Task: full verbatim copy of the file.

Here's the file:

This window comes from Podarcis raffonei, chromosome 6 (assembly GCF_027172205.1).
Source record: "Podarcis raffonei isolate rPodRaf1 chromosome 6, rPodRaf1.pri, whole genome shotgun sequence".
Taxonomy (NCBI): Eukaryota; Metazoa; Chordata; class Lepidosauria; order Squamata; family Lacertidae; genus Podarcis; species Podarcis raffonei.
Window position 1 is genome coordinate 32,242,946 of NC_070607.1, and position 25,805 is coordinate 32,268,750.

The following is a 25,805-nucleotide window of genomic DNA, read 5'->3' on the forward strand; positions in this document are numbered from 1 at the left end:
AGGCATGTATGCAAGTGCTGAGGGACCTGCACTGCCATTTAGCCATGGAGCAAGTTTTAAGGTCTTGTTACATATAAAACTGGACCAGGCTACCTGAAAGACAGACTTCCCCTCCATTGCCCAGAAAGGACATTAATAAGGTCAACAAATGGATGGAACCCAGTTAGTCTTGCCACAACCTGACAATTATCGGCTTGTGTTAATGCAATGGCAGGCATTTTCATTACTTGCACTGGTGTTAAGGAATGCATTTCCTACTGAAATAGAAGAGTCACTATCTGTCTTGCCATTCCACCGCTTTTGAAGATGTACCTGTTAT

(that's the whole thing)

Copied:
This window comes from Podarcis raffonei, chromosome 6 (assembly GCF_027172205.1).
Source record: "Podarcis raffonei isolate rPodRaf1 chromosome 6, rPodRaf1.pri, whole genome shotgun sequence".
Taxonomy (NCBI): Eukaryota; Metazoa; Chordata; class Lepidosauria; order Squamata; family Lacertidae; genus Podarcis; species Podarcis raffonei.
Window position 1 is genome coordinate 32,242,946 of NC_070607.1, and position 25,805 is coordinate 32,268,750.

The following is a 25,805-nucleotide window of genomic DNA, read 5'->3' on the forward strand; positions in this document are numbered from 1 at the left end:
AGGCATGTATGCAAGTGCTGAGGGACCTGCACTGCCATTTAGCCATGGAGCAAGTTTTAAGGTCTTGTTACATATAAAACTGGACCAGGCTACCTGAAAGACAGACTTCCCCTCCATTGCCCAGAAAGGACATTAATAAGGTCAACAAATGGATGGAACCCAGTTAGTCTTGCCACAACCTGACAATTATCGGCTTGTGTTAATGCAATGGCAGGCATTTTCATTACTTGCACTGGTGTTAAGGAATGCATTTCCTACTGAAATAGAAGAGTCACTATCTGTCTTGCCATTCCACCGCTTTTGAAGATGTACCTGTTAT